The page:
As to road rage:

“How did it happen that ridiculous, inappropriate eruptions of impulsive brutish aggression should have been thought to be adequately described by the handy appellation, ‘road rage’? It’s a phrase that hides more than it reveals. Designed to neuter and tidy away the truth. A sheet thrown over a misshapen lumpy ogre of violence. Almost legitimising the strange shapes that poke around underneath. Road rage is an indulgent, doting term, dignifying and excusing behaviour that has no dignity and no excuse.”



And so we come to the art. Roads. Roads and roads of roads. And rorries.

Is it even necessary? Would your experience reading this be any different if you’d just paid £1-50 for this week’s Guardian, and this was reduced to a single prose feature in the Weekend Supplement rather than 150 pages of chevrons? Yes. Yes it would, because the chevrons here are as hypnotic as they are in real life, and therein lies a point.

Anyway it’s not all roads: there is, for example, a small procession of human beings reduced from individuals to the faceless figurative forms that symbolise human beings on pedestrian crossings; and you’ll never take those for granted again, either. Best not think of all those actual lives now snuffed out: people who woke up and went for a walk but will never come home again.



The ideas I’ve expressed here are all Woodrow’s – ideas, not views: his views if not awful experience match my own seamlessly. I could never have done so without his prompting, and it worries me terribly that I may ever be careless enough to hit someone in my car. The chances of that after reading this, however, are at least a lot slimmer because I’ve been given a wake-up call, and we could all use a little reminding, surely?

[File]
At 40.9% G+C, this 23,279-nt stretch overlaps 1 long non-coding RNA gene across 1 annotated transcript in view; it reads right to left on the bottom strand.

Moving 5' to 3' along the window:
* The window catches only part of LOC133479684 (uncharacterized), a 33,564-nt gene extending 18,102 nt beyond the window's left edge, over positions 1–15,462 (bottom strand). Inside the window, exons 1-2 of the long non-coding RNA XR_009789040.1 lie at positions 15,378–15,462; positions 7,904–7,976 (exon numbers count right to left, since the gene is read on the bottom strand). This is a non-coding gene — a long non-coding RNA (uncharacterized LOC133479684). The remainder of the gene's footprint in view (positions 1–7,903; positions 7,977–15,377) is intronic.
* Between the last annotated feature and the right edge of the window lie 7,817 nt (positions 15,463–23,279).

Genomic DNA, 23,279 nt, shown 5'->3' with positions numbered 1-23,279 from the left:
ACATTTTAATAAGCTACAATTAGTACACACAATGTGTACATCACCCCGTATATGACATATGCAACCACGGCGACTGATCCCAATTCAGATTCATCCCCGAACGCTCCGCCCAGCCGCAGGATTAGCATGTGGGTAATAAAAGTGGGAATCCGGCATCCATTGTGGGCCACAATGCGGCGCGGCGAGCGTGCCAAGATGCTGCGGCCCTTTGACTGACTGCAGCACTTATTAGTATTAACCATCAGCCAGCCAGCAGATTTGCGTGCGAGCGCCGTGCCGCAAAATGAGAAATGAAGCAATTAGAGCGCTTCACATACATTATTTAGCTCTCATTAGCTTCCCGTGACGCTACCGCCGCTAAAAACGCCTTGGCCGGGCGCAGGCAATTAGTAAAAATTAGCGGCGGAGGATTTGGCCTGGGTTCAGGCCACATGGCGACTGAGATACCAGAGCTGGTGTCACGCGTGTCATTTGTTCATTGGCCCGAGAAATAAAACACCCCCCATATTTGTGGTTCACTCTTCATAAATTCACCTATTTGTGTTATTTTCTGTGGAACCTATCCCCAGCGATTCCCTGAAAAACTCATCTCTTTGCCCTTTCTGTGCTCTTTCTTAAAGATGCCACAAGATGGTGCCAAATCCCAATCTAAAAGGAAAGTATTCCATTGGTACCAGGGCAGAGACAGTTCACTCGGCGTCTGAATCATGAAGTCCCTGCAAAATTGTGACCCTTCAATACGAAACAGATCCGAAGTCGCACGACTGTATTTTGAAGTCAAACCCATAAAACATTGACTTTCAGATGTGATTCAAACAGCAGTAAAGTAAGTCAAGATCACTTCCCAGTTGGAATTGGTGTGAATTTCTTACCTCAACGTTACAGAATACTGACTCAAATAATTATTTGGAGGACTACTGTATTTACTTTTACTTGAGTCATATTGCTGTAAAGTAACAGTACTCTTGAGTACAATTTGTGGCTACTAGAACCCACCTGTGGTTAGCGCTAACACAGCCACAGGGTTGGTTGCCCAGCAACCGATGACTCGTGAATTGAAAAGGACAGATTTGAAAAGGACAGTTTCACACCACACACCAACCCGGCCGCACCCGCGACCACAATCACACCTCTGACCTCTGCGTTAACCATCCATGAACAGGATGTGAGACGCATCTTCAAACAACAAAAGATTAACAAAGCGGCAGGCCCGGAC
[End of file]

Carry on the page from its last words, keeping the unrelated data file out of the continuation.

Originally released as RUMBLE STRIP in 2008 (still in stock), this comes with a new essay by Woodrow Phoenix of PANTS ANT infamy, who co-curated the British triumph NELSON with its instigator, Rob Davis. Please note: some of the interior art comes from the original UK publication from Myriad and may have since been amended – for example to reflect other countries driving on the right – other images come from this new edition.


Buy Crash Course: If You Want To Get Away With Murder Buy A Car and read the Page 45 review here

American Jesus vol 1: Chosen s/c, American Jesus vol 2: The New Messiah s/c (£8-99 each, Image) by Mark Millar & Peter Gross.



The first collection is from over a decade ago!

“Can I ask you something, Father?”
“Of course you can. That’s what I’m here for, right?”
“Nah, you’ll just think I’m an idiot. I shouldn’t even be here. My mom and dad aren’t even Catholics.”
“Well, neither’s Muhammad Ali, but I’d still given him five minutes of my precious time. Just tell me what you want to know.”
“Do you think it’s possible I’m the returned Jesus Christ?”

Jodie’s a normal kid who’s been living the normal life a normal kid does: comics, salvaged porn and average grades at school. Then one day a truck careers off a bridge and lands right on top of his noggin, but Jodie walks away without a scratch – just a fresh fluency in any known language, an intuitive understanding of all forms of science and a complete encyclopaedia of history on tap in his head.



When his mother tells him she’s never had sex, he begins to entertain the idea that he’s the reincarnation of Jesus Christ, as do many of those around him with the emphatic exception of the local priest. As the priest explains, it’s common for people of Jodie’s age to think they’re a little different, especially after they’ve survived some sort of accident. It’s tempting to give in to grandiose presumptions of being special. Tempting, and dangerous.



Gross keeps suburban life real, whilst Millar keeps the suspense simmering, exploring what a young boy like Jodie might make of the situation. I loved the extended comparison Jodie comes up with between the Bible Testaments and the Star Wars Trilogy. Not only does it work, it’s just what a kid might do if they were suddenly that bright. As for what’s really at work, well, Jodie’s thirty-three as he looks back at these difficult days, so he’s evidently come to terms with how things have turned out.

One way, or the other…